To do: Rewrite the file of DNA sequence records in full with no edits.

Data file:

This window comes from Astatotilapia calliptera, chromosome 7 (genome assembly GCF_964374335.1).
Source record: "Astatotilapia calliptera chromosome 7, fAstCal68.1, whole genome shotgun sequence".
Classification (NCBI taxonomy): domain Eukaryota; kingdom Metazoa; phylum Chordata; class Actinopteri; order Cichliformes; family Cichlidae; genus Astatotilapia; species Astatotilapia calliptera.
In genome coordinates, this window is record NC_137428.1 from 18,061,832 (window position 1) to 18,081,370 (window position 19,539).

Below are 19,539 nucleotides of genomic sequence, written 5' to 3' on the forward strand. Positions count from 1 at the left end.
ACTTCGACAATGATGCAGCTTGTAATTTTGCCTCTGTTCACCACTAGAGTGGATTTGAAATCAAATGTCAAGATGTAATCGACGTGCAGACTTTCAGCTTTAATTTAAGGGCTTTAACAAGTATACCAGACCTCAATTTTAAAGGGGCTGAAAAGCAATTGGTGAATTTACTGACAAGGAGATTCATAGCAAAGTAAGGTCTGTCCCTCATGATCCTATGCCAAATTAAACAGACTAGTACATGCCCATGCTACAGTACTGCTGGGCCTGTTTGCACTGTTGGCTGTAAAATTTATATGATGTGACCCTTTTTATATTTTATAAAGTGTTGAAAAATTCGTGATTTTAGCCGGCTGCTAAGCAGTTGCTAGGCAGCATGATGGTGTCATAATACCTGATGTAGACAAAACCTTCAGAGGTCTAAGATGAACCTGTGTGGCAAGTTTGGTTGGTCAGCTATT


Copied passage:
This window comes from Astatotilapia calliptera, chromosome 7 (genome assembly GCF_964374335.1).
Source record: "Astatotilapia calliptera chromosome 7, fAstCal68.1, whole genome shotgun sequence".
Classification (NCBI taxonomy): domain Eukaryota; kingdom Metazoa; phylum Chordata; class Actinopteri; order Cichliformes; family Cichlidae; genus Astatotilapia; species Astatotilapia calliptera.
In genome coordinates, this window is record NC_137428.1 from 18,061,832 (window position 1) to 18,081,370 (window position 19,539).

Below are 19,539 nucleotides of genomic sequence, written 5' to 3' on the forward strand. Positions count from 1 at the left end.
ACTTCGACAATGATGCAGCTTGTAATTTTGCCTCTGTTCACCACTAGAGTGGATTTGAAATCAAATGTCAAGATGTAATCGACGTGCAGACTTTCAGCTTTAATTTAAGGGCTTTAACAAGTATACCAGACCTCAATTTTAAAGGGGCTGAAAAGCAATTGGTGAATTTACTGACAAGGAGATTCATAGCAAAGTAAGGTCTGTCCCTCATGATCCTATGCCAAATTAAACAGACTAGTACATGCCCATGCTACAGTACTGCTGGGCCTGTTTGCACTGTTGGCTGTAAAATTTATATGATGTGACCCTTTTTATATTTTATAAAGTGTTGAAAAATTCGTGATTTTAGCCGGCTGCTAAGCAGTTGCTAGGCAGCATGATGGTGTCATAATACCTGATGTAGACAAAACCTTCAGAGGTCTAAGATGAACCTGTGTGGCAAGTTTGGTTGGTCAGCTATT